A little over a week ago, I published a run down on how I prefer to evaluate catchers in our sad world of pitiful defensive data. Oh alas, to live in a completely mapped and zoned 3D alternality with terabytes of streaming data flowing directly into our nation's best baseball minds. We have a choice of regular, zero or ten-calorie Dr. Pepper™ but not this? I shake my head at humanity's misguided priorities.
Until that fantasy is realized, I will continue to make do with reasonable proxies. Now I will turn that partially illuminating strobe light on John Jaso. Did you hear the Mariners acquired him? Unlike Ryan Doumit, who the team did not acquire. Jaso only has a bit over a full catcher's season worth of Major League data in the past two years so there's bigger than normal error bars on this. This referring to these forthcoming numbers. Ready?
|WP+PB (per 1,000IP)||51||67||44|
|Run Value (-.27 per)||-13.8||-18.1||-11.9|
|Data covering 2009-11|
Jaso has shown more aptitude at preventing pitches from reaching the backstop, though still at a pace below average. Lucky for you and I, and maybe Peter, homo sapiens tend to judge on relative merits rather than an absolute basis. To us, he'll just be an improvement over Olivo! Maybe. Since, of course, error bars! The chocolatey, juicey, nougaty, almond paste filled bar covered in error. Coming soon, fun size error bars; fit for Chone Figgins.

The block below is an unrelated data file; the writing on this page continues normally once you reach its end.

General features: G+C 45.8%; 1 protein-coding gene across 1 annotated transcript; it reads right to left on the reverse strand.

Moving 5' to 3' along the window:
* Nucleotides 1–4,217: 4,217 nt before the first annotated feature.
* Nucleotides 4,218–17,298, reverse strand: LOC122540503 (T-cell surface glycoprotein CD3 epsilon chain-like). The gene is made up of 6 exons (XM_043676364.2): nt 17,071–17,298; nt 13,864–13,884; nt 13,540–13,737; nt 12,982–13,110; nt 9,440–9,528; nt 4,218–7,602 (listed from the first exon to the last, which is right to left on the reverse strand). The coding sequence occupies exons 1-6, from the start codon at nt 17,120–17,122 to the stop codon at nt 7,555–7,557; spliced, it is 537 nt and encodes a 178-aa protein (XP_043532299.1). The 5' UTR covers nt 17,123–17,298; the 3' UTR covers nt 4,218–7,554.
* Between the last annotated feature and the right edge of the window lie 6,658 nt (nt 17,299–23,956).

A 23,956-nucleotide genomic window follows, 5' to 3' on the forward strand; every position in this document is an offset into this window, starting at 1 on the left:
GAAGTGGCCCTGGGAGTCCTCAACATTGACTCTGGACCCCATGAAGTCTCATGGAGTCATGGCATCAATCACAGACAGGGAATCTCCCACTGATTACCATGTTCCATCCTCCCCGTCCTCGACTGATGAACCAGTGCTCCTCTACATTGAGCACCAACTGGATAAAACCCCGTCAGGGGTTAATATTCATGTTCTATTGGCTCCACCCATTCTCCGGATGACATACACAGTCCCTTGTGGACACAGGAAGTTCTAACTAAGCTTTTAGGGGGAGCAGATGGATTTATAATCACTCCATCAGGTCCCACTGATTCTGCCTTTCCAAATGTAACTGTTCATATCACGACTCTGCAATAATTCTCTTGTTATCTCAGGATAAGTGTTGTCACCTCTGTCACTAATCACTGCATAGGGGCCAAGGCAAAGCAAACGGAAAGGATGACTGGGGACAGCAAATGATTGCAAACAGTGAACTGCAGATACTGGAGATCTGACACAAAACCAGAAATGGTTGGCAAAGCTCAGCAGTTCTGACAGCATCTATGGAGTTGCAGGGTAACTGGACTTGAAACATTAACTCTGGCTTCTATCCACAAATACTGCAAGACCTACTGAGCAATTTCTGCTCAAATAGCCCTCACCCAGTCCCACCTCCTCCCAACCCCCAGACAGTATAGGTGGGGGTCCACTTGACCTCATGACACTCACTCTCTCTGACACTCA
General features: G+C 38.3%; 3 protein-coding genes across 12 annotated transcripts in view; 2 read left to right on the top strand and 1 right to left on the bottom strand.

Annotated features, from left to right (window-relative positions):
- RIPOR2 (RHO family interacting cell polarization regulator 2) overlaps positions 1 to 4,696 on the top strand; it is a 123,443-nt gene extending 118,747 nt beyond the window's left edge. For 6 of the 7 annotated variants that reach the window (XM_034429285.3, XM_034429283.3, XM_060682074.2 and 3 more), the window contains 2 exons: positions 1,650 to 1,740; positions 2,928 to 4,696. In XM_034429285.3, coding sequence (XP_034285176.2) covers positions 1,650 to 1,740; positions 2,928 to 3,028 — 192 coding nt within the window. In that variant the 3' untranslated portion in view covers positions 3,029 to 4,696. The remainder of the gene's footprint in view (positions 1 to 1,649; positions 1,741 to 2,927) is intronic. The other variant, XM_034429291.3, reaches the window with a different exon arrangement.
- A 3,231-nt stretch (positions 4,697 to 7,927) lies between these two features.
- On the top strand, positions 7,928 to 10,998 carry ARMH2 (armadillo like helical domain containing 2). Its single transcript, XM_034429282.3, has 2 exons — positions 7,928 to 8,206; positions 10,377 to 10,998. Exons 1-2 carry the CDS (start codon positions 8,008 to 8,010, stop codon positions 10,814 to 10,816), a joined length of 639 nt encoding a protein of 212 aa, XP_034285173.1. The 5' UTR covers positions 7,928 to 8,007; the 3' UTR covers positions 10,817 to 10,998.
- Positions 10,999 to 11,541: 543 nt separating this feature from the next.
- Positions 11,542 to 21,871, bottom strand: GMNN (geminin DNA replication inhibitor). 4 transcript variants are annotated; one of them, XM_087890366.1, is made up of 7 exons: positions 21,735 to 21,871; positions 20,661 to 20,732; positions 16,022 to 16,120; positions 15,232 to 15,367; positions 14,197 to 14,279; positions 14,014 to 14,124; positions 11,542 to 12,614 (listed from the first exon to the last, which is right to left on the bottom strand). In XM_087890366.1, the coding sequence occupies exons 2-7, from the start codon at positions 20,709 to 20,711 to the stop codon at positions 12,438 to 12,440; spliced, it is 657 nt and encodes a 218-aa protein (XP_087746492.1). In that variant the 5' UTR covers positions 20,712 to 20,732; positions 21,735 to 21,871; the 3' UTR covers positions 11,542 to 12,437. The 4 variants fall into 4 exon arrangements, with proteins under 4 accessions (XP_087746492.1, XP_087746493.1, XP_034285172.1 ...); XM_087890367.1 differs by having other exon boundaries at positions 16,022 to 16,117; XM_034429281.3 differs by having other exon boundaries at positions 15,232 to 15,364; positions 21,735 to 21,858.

Now stolen bases are the part where Jaso seems to have the poor reputation, but mitigating his poor kill rate is that runners did not frequently attempt to steal on him. The pitching staff likely has some skin in that positive rate. Some gross, dead skin that has flaked off and attached itself temporarily to the baseball. People are gross. However, that's nothing special about John Jaso or even about his ability to keep base runners close. Also, fans weren't keen on his throwing ability last year.
|Attempts (per 1,000IP)||85||93||100|
|Kill Rate (per attempt)||19%||32%||28%|
|Steals Value (-.2 per SB)||-13.8||-12.6||-14.4|
|Kill Value (+.44 per CS)||+7.5||+13.2||+12.3|
|Data covering 2009-11|
Moving to pitch framing, John Jaso did not reach the cutoff to be listed on Mike Fast's report, but he does appear on the full data dump and it's not stellar news there either with range somewhere between six and seven runs below average. Adding up the three rates shows Jaso to be noticeably worse than Olivo in the doing good things with the glove thingy.
|Total vs Avg per 120GS||-12.7||-4.5|
I repeat that Jaso's numbers are comprised of barely over one full season's worth of starts at catcher. You all should understand by now the limitations of defensive recordings over small samples. Please do not overreact to them. Instead, overreact to this.